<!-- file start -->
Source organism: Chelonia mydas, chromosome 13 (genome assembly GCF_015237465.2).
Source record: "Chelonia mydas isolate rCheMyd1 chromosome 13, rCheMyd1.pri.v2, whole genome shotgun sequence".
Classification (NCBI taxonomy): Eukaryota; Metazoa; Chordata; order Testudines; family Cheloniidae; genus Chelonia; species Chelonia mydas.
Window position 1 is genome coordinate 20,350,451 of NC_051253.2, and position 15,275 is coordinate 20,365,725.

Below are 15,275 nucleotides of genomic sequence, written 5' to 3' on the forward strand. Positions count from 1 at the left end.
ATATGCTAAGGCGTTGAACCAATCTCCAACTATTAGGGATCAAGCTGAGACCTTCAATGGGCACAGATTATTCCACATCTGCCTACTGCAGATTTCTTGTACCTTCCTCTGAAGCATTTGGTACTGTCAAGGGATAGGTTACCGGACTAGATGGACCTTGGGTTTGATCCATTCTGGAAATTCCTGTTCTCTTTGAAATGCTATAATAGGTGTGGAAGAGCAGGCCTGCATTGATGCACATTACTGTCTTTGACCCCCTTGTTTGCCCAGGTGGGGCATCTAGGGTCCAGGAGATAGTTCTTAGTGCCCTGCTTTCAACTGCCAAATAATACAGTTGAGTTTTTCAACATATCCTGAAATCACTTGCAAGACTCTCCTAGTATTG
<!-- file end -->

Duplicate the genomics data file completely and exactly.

Source organism: Chelonia mydas, chromosome 13 (genome assembly GCF_015237465.2).
Source record: "Chelonia mydas isolate rCheMyd1 chromosome 13, rCheMyd1.pri.v2, whole genome shotgun sequence".
Classification (NCBI taxonomy): Eukaryota; Metazoa; Chordata; order Testudines; family Cheloniidae; genus Chelonia; species Chelonia mydas.
Window position 1 is genome coordinate 20,350,451 of NC_051253.2, and position 15,275 is coordinate 20,365,725.

Below are 15,275 nucleotides of genomic sequence, written 5' to 3' on the forward strand. Positions count from 1 at the left end.
ATATGCTAAGGCGTTGAACCAATCTCCAACTATTAGGGATCAAGCTGAGACCTTCAATGGGCACAGATTATTCCACATCTGCCTACTGCAGATTTCTTGTACCTTCCTCTGAAGCATTTGGTACTGTCAAGGGATAGGTTACCGGACTAGATGGACCTTGGGTTTGATCCATTCTGGAAATTCCTGTTCTCTTTGAAATGCTATAATAGGTGTGGAAGAGCAGGCCTGCATTGATGCACATTACTGTCTTTGACCCCCTTGTTTGCCCAGGTGGGGCATCTAGGGTCCAGGAGATAGTTCTTAGTGCCCTGCTTTCAACTGCCAAATAATACAGTTGAGTTTTTCAACATATCCTGAAATCACTTGCAAGACTCTCCTAGTATTG